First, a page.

Is that a young flower head in the center?  Wow!
On the way home, my theory about warm microsites was finally validated, in the alley behind the brewery.
Grass thrives thanks to periodic warm showers.
Another favorable urban microsite.
It's true – the scenery was dull and the vegetation meager.  Yet it was a fascinating outing, and in fact hunting for street plants is always interesting.  Would you like to give it a try? Our adventures are kindly organized by Lucy of Loose and Leafy.  There's more information here and here.
“recognise in it a spirit of adventure usually lacking in a road of unexceptional suburban housing, along with a spirit of genuine scientific enquiry.”  — Lucy

Sunday, February 15, 2015

Geology in the Abstract

How a camera helps us see.

Often when I look at the geological world through the viewfinder of my camera, I see things I don’t see with my eyes alone – light and shadow, curves and lines, shape and form, contrasting colors, patterns.  I zoom in and out, move a little to the side, lie on the ground, look straight up, or maybe just wait until the clouds shift or the sun moves.  I want to capture these things … to make them the subject and message of a photo.  From what I’ve read, this is abstract photography.

But defining abstract photography is difficult.  It’s one of those terms we “know” but can’t fully explain.  The boundary between literal and abstract is ambiguous and personal.  It depends on the viewer as well as the photographer, and maybe doesn’t exist … a chimeric point on a continuum.
Literal view of the sandstone beds in the first photo.
Though fuzzy in definition, abstract photography has generally-agreed-upon principles.  Traditional subjects – landscape, sky, water, animal, plant, rock – are moved into the perceptual “background”.  They may be present only in part, or minimized to the point of mystery.  Textures, tones, angles, layers, symmetry and other features that usually go unnoticed are emphasized.
The subject may be altered to such an extent that it’s unrecognizable.
Or the subject may be obvious but the photo emphasizes other features — light and shadow, texture, curves.
Dried mud in sandy wash.  Footprints upper right for scale.
Forms, curves, lines ... and pebbles.
Obviously rocks, but this is a photo about color and arrangement.
Traditional shot of rocks' habitat - edge of dry wash with junipers.
The message of an abstract photo is perhaps more emotional … less intellectual.  “We try to feel its impact on ourselves and to find a way to translate that into a picture” (from three abstract insights).
The barren desolate weird-colored repetitiveness of badlands.  This is how I felt when I stood at the brink of the bizarre world of Hell’s Half-acre.
More of the subject is visible, but the chainlink fence maintains the creepy feelings.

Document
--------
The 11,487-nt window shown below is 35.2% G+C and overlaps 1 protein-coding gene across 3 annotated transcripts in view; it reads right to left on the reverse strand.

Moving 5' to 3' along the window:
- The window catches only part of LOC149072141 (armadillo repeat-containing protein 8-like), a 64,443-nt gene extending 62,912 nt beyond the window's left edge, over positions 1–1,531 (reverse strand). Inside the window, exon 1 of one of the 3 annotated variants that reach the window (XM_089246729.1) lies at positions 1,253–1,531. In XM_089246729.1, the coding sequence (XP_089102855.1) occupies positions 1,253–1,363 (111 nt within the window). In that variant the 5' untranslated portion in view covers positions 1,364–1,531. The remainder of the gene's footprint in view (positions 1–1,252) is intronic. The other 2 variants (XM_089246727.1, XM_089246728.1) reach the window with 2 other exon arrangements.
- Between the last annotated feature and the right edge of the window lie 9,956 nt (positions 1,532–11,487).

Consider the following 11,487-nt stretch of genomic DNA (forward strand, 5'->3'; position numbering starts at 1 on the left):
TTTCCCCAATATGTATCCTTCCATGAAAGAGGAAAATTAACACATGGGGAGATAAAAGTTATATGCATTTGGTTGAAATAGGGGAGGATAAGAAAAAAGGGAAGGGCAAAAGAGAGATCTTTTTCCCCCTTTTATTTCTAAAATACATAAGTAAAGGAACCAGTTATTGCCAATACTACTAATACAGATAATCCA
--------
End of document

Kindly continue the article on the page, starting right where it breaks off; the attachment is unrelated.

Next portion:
These two photos effectively captured my feelings, but they don’t effectively illustrate the drainage density and sparse vegetation of these badlands – even though these things are clearly visible.  This traditional photo would be better:
Geology can supply a playground for the abstract photographer, especially where there’s minimal vegetation.  Curves, lines, forms, shapes, patterns and texture abound.  Cliffs, spires, rocks, fractures, water, ice, and landforms at all scales are material for the creative eye … opportunities for new ways of looking.
Subtract! Crop, remove color.  Volcanics above detached limestone; Absaroka Mountains, Wyoming.
A more extreme example of subtraction – to show just how striking the Earth's features can be.
Devils Tower in northeast Wyoming.
Light, shadow, texture and pattern ... in the remains of an ancient lake bed.
Cathedral Gorge State Park, Nevada.
Repetition of lines, forms, colors, light and shade make patterns ... and beauty.
Incredibly beautiful purple and white curves in Precambrian sandstone.
No one knows why there's purple and white sandstone (lower left) in the Uinta Mountain Group.
Cross-bedding in old sand dunes, now rock, are great for studies of lines, angles.
Feel free to crop, rotate and otherwise post-process ... this is art!
Mud on walls of a sandstone "cirque" at Goblin Valley State Park, Utah.
I’ve long been drawn to abstract photography, even before digital cameras and cheap photos allowed the experimentation needed to really enjoy it.  Why am I now analyzing it in such detail?  My hope is to become more mindful of abstract compositions around me … to open my eyes to new possibilities.

“it’s noticing the patterns and shapes in the world around you”  James Beltz

Sandstone above the Missouri River, ca 1980.

This is the first post in a two-part series.  The next will look at botany in the abstract.